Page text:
Pixel Envy

Written by Nick Heer.

‘The Bing of Maps’

Harsh title on this piece by Om Malik:

During the keynote at the recently concluded WWDC 2019, Apple executives made a big deal about the massive improvements in the Maps. This is a brand new Maps, Apple said. It is rebuilt and has more detailed information about everything from terrain to roads to landmarks. Apple said it drove four million miles to get better, richer data. The new Maps will also allow you to add favorite places and create a list of personal locations that can be shared with friends and family members. It will have a feature called “Look Around,” which is like Google’s Street View but with maybe slightly slicker and smoother visuals.

My reaction to Apple Maps was a shrug. So, they are finally catching up to Google — but will they ever be able to catch up with Google Maps? The WWDC hoopla around this tells me that Apple thinks of Apple Maps as an application, whereas in reality, maps are all about data — something Google understands better than anyone. Google maps are getting richer with data by the day. The more people use those maps to find locations, the deeper their data set gets. In my last visit to Old Delhi, I was able to find antique stores in back alleys with no difficulty at all. Apple Maps was nowhere close.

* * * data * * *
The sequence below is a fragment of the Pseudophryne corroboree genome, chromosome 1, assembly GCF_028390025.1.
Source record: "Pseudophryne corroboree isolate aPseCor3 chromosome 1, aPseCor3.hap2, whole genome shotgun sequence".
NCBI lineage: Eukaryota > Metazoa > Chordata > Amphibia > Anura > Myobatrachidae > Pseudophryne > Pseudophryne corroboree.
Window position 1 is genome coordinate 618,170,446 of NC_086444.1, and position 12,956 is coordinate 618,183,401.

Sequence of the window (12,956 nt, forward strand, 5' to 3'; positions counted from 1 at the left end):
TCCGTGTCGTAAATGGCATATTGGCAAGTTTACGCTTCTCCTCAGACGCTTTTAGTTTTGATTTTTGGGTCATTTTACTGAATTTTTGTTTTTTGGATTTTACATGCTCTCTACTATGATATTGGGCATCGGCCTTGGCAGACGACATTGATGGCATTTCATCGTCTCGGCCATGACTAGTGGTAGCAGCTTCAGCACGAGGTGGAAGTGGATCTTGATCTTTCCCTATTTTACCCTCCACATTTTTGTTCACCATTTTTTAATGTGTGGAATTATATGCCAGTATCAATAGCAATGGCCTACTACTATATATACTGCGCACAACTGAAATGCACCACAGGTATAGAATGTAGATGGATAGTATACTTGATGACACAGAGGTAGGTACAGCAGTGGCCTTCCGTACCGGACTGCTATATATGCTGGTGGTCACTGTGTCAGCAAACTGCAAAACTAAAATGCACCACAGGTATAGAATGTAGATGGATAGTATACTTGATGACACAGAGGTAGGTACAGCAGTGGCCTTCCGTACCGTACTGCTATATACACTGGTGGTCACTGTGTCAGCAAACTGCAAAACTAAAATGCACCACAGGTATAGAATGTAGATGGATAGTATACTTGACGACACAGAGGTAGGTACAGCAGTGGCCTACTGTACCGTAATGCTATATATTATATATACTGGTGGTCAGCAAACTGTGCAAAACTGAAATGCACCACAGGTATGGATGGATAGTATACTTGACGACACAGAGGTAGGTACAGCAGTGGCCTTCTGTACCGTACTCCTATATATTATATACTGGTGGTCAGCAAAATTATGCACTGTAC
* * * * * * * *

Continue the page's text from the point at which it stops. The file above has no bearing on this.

By the time Apple launched their maps product in 2012, Google had at least a seven year head start from the launch of Google Maps. Seven years is a hell of a long time to collect data, display it, make updates based on feedback, and establish a process for making cartographic and data changes. Coincidentally, Apple Maps is about as old now as Google Maps was when Apple launched their product.

Even so, in my area, Apple Maps has generally equalled Google Maps for my typical low-demand use. Its turn-by-turn directions are decent, its business listings are mostly fine — even though store hours are of dubious reliability — and it has the added bonus of not pestering me to log into an account. But the nature of mapping products is such that their quality is entirely location-dependent. In regions where fewer people use iPhone, the quality of Apple’s maps noticeably suffers. And if Malik’s central thesis is correct — that Apple Maps will forever be a distant second or third to Google Maps — then it is somewhat worrying if usage is as correlated with data quality as it appears to be.

Also, for what it’s worth, there’s already a Bing of maps. It’s really bad.

Update: Even though the iPhone has decent market share in Japan, map quality isn’t great there either.